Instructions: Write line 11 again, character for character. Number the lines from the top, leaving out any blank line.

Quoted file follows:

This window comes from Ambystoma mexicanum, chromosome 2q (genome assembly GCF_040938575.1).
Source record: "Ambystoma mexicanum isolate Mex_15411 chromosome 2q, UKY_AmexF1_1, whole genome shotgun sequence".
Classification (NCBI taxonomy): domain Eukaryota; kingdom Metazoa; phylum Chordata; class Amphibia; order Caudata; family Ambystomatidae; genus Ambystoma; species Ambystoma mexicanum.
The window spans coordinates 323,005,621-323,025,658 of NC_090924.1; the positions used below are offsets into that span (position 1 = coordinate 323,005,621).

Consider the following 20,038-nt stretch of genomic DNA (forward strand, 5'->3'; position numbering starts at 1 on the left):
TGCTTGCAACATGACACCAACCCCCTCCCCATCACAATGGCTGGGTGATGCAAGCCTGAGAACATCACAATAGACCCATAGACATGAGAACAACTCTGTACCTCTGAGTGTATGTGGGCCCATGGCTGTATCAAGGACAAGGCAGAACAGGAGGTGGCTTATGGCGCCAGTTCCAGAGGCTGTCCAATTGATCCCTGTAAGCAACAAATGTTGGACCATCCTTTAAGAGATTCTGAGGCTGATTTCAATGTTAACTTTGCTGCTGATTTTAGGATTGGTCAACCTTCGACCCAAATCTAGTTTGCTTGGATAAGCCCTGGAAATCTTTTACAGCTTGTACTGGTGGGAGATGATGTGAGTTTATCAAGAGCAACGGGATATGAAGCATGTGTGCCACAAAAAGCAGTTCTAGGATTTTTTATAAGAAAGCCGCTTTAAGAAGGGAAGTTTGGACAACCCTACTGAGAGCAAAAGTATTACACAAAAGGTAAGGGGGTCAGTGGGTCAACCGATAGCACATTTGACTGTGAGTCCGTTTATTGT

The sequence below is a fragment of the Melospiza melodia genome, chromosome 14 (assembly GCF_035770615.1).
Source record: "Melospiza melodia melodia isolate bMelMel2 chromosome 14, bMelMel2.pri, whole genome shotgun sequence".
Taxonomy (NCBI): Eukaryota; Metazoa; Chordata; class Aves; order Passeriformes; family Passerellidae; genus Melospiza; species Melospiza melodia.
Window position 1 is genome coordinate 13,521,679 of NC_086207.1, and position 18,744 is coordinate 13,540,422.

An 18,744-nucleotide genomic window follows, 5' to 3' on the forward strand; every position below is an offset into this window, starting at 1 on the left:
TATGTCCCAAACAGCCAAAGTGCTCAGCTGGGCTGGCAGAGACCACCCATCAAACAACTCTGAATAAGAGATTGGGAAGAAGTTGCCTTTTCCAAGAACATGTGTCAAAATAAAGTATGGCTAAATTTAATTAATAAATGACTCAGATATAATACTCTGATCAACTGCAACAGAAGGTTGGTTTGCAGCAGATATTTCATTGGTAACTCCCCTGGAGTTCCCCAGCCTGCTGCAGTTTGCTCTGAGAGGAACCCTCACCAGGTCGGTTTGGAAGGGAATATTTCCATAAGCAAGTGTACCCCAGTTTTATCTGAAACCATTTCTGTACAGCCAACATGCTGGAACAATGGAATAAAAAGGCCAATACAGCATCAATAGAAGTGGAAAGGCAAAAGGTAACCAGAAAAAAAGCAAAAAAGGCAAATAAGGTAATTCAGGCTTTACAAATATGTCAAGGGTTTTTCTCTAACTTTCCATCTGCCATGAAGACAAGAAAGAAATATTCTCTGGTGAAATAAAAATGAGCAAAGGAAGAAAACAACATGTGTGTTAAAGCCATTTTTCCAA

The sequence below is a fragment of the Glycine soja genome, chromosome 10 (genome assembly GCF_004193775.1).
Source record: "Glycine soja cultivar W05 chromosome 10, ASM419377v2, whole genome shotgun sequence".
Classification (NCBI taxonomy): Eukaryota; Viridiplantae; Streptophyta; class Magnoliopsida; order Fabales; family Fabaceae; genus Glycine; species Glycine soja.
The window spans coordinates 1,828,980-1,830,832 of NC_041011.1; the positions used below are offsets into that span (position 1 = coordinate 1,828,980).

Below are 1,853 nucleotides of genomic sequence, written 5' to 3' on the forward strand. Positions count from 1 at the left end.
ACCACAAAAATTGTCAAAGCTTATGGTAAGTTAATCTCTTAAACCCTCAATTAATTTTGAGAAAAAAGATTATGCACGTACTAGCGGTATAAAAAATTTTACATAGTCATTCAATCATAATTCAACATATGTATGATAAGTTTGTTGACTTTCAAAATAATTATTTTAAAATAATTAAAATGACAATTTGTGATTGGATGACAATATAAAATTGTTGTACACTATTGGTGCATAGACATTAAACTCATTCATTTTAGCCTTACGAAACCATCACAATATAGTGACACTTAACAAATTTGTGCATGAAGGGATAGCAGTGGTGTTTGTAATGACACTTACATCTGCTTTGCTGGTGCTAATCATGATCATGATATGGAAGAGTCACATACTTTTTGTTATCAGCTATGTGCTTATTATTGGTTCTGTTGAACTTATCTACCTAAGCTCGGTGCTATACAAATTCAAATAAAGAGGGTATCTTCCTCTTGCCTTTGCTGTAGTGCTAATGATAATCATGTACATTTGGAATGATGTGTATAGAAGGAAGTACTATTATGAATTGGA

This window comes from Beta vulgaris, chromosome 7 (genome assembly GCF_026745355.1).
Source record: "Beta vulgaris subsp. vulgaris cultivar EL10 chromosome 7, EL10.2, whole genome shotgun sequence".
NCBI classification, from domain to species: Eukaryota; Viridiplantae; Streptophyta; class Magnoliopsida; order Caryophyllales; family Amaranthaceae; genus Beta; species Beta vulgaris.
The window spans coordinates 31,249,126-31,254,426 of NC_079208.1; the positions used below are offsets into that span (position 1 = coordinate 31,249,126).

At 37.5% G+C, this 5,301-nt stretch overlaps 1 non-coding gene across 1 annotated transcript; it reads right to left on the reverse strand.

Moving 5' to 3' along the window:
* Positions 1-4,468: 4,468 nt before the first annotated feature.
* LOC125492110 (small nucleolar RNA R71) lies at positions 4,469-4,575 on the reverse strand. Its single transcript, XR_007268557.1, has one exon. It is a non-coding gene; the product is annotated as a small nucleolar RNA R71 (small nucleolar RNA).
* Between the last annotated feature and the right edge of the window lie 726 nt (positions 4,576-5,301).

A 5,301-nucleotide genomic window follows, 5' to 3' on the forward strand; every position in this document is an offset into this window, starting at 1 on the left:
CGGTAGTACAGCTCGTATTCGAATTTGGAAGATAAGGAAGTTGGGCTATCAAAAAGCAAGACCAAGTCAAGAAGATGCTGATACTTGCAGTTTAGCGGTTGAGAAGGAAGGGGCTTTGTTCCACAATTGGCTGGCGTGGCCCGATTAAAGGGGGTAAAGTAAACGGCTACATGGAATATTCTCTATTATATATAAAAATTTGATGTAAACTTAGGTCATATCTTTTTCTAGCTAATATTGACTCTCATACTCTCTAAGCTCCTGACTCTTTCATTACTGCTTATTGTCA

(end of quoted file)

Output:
An 18,744-nucleotide genomic window follows, 5' to 3' on the forward strand; every position below is an offset into this window, starting at 1 on the left: